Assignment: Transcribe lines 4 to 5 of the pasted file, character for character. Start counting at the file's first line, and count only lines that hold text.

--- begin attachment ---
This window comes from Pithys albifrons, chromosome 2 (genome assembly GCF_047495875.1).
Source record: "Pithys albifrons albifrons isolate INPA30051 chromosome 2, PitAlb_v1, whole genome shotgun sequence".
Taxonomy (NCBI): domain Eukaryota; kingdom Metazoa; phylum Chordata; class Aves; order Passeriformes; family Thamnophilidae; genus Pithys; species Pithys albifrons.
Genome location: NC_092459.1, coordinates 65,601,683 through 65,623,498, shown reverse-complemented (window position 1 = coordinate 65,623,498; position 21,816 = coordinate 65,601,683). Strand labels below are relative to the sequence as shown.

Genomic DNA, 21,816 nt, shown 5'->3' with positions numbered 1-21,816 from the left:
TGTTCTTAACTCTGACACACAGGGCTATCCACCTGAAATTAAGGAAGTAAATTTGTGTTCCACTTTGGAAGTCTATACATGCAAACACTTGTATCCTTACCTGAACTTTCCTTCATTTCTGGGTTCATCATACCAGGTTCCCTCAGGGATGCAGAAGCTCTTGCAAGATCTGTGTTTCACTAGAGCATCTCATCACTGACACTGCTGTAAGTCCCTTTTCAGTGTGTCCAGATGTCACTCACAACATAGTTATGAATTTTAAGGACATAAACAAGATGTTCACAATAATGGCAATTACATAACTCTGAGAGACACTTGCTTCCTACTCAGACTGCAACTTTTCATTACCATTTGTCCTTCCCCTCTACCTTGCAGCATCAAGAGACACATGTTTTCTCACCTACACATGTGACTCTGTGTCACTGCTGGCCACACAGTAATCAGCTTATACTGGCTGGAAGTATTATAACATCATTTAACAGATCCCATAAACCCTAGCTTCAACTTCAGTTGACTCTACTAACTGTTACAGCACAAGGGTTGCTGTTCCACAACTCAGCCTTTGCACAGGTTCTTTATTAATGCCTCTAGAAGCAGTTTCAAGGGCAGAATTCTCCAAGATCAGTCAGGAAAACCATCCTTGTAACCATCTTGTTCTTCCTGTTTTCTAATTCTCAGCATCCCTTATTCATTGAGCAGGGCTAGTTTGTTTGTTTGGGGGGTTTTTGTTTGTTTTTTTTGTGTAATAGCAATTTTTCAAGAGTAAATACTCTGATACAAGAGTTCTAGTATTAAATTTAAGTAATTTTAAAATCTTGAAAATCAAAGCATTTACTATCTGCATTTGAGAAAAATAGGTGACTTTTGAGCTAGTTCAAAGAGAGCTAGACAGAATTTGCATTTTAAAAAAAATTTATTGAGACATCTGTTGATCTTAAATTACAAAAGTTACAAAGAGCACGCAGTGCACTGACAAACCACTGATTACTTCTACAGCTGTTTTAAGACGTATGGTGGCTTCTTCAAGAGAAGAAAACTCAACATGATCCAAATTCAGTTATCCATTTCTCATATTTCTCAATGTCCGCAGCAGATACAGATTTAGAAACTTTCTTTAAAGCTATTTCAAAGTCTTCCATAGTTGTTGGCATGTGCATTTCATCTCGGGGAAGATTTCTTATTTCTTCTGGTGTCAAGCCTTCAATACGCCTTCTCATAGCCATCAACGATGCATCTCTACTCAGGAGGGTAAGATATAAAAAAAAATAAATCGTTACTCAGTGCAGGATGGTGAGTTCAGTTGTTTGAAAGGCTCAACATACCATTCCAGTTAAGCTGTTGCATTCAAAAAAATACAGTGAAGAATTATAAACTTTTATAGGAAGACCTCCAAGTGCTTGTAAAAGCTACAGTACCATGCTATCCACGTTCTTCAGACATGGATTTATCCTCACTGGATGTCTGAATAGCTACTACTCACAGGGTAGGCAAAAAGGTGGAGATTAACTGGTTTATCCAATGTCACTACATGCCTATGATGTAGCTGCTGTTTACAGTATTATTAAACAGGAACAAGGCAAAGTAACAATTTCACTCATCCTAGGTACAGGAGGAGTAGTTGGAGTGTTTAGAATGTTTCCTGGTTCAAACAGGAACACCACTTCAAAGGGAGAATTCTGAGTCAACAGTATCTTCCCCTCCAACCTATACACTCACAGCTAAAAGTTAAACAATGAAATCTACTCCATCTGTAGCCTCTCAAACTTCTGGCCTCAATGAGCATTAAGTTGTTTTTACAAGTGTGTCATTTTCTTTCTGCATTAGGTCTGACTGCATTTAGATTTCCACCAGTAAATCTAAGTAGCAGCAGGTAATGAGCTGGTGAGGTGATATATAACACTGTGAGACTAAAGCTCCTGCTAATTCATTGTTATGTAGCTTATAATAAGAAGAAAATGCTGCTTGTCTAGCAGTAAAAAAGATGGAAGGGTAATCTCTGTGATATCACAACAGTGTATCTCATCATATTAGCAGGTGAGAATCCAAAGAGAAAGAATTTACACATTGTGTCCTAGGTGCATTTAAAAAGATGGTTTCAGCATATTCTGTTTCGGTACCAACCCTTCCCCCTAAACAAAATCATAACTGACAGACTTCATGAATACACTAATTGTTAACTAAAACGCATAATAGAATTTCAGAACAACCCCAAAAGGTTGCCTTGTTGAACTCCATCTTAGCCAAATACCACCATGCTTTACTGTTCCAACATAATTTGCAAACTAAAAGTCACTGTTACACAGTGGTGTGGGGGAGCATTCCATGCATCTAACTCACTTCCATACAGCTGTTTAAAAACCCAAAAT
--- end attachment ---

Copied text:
Genome location: NC_092459.1, coordinates 65,601,683 through 65,623,498, shown reverse-complemented (window position 1 = coordinate 65,623,498; position 21,816 = coordinate 65,601,683). Strand labels below are relative to the sequence as shown.

Genomic DNA, 21,816 nt, shown 5'->3' with positions numbered 1-21,816 from the left: